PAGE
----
Three Chinas

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November 19th 2005
Published: November 19th 2005
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We've seen three sides of China now. The old historic pretty China, the brash modern (slightly shoddy because its being built so quickly) new China and the relatively wild scenic China. The new is in danger of wiping out the old completely, leaving behind puddles of concrete and holes where buildings should have gone up but haven't. But the wild - at least down South - is still unspolit and amazingly accessible once you get a hang of where you are going.

Chengdu, a city we have just left in the South China is a good example of Chinese modernisation. Whole parts of the city have been walled off so that sites can be demolished and then rebuilt. The end result is that hopes are quickly dashed as that ancient famous noodle and dumpling shop you've set your heart on is reduced to a pile of rubble, along with the other noodle and dumpling shop up the street. Leaving you to resort to lunch at Pizza Hut because the waitresses are wearing Christmas elf hats and they are playing classic Liza Minelli tracks.

Then let's contrast Chendgu with Lijiang, a great example of old historic China. Slightly further South West (and happily the domain of the lovely Naxi people - our favourite Chinese tribal group so far) Lijiang is a city that was rocked by an earthquake about 10 years ago. However, the old stone streets and houses survived, along with a network of hundreds of bridges throughout the city.

Given the city's miraculous survival, Lijiang was promptly named a world heritage site. This has proved good and bad. I thought the city was architecturally amazing. I don't think we have been anywhere quite so quaint in China and it is everything one might imagine the picture postcard China should be. The flipside is every foreign tourist in China (both backpacker and conventional) and every tour cap touting Chinese tourist group now knows this. Great for the tourist shops, which are everywhere, but not so great for those who naively thought they had discovered the real China all by themselves and all for themselves.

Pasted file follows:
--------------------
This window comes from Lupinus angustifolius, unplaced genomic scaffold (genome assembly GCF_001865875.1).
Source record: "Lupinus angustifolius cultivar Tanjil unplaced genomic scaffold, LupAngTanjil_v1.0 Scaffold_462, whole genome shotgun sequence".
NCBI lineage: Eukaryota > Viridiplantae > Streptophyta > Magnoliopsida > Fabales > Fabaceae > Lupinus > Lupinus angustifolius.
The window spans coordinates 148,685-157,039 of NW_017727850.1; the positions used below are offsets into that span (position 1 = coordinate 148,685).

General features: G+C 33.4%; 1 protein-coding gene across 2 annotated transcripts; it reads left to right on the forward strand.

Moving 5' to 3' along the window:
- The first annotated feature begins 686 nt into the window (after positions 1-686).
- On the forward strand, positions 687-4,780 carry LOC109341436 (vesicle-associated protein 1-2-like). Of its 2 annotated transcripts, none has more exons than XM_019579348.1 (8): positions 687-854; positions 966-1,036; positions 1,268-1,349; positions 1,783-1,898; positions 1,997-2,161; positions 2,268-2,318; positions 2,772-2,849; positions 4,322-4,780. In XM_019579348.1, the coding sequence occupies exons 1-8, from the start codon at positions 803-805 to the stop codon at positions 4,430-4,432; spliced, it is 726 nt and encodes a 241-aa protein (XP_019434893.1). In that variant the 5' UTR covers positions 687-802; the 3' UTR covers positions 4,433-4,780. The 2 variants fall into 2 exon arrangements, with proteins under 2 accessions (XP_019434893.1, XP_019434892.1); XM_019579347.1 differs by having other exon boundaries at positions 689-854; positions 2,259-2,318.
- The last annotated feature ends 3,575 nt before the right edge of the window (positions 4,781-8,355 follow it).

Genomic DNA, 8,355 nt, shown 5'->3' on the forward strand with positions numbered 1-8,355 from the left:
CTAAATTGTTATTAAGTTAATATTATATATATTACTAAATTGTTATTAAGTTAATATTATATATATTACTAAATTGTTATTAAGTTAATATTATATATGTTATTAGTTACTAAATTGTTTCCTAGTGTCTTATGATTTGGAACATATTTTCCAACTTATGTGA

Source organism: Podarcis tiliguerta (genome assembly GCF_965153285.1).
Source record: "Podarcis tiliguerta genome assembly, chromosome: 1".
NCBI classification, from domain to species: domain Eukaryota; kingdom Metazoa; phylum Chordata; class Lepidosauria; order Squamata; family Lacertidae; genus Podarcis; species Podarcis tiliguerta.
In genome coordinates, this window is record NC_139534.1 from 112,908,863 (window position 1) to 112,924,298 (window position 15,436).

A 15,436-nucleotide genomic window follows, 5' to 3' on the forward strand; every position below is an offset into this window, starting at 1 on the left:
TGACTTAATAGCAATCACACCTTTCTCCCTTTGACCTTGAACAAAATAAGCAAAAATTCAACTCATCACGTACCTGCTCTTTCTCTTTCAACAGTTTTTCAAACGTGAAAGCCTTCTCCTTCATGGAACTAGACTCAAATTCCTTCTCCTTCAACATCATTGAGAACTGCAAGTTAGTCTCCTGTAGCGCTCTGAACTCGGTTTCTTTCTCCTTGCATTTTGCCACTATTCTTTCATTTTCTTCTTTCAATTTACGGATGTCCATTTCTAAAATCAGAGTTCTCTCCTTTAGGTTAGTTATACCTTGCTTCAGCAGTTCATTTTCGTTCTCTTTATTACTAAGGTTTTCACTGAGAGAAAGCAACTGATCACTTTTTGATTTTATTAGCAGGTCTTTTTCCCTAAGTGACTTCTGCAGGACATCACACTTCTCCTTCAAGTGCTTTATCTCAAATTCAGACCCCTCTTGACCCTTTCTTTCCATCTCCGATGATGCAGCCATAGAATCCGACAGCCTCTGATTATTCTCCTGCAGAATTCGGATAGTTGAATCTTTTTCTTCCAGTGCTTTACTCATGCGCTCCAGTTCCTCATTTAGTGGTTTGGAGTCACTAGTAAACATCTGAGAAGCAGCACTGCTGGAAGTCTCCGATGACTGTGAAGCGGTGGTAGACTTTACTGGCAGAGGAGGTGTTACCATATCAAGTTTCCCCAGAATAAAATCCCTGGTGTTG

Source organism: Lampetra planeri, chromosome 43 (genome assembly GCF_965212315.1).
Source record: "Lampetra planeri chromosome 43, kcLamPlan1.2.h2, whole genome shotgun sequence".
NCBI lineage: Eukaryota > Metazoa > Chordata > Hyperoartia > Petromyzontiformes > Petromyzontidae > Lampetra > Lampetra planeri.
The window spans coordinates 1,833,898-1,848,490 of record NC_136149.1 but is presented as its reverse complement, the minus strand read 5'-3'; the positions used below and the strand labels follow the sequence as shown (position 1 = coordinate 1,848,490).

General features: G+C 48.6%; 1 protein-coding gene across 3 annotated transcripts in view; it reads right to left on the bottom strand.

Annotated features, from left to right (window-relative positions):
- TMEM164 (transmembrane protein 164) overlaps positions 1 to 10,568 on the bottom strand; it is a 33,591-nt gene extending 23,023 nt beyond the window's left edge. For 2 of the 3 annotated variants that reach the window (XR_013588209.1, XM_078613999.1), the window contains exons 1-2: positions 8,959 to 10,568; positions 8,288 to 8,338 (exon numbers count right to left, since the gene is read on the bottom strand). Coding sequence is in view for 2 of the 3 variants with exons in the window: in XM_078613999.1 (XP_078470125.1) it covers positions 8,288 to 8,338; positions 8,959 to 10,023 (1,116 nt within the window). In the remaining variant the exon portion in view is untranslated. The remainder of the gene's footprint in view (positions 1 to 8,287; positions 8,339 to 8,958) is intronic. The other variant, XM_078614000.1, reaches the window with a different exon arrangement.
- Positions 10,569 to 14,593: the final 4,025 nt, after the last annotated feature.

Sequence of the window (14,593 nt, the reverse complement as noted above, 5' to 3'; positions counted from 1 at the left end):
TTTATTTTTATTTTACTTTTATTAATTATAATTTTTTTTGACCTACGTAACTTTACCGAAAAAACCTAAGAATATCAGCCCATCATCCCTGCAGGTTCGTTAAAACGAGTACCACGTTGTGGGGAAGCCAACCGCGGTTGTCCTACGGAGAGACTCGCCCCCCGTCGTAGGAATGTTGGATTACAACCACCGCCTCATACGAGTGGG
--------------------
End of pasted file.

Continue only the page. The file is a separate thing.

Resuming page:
The third side of China - it's wild and scenic side - was experienced when we went off on our first Chinese trek along Tiger Leaping Gorge. In the end we spent two days covering 50 kms. The scenery was amazing - at times it felt like we could have been trekking in the Alps with bluebells flowering around us, a brown cow for company and nothing but trees and the sound of the river or waterfalls. We decided to do the whole trek in the end, which culminated in a rushed trek to the ferry terminal/mud and rock ledge which would take us across the Yangtze to Daju, a small village. We've never crossed the Yangzte before so it was pretty exciting - especially because it meant we could stop walking for five minutes and even more exciting because we made the crossing with the company of a nervous horse.

We're now in Xi An - mainly to see the terracotta warriors, which I think we'll tackle tomorrow. We spent the day happily wandering around the Muslim quarter. A stomach churning experience at times when faced with streets lined with shops full to the brim with goat carcasses, spleens and intestines. But nonetheless an authentic experience. A slightly less savoury sight encountered in a normal Chinese market today was a table laid out with whole hairless dead goats and dogs. We'd worked out that the Chinese eat pretty much every body part of most living things (a slight exaggeration?), but this came as a shock. It's also made me a bit more nervous about eating anything non-vegetarian and may have prompted David's egg and tomato noodle choice today.

Anyway, off we go again to book our train tickets to Beijing.


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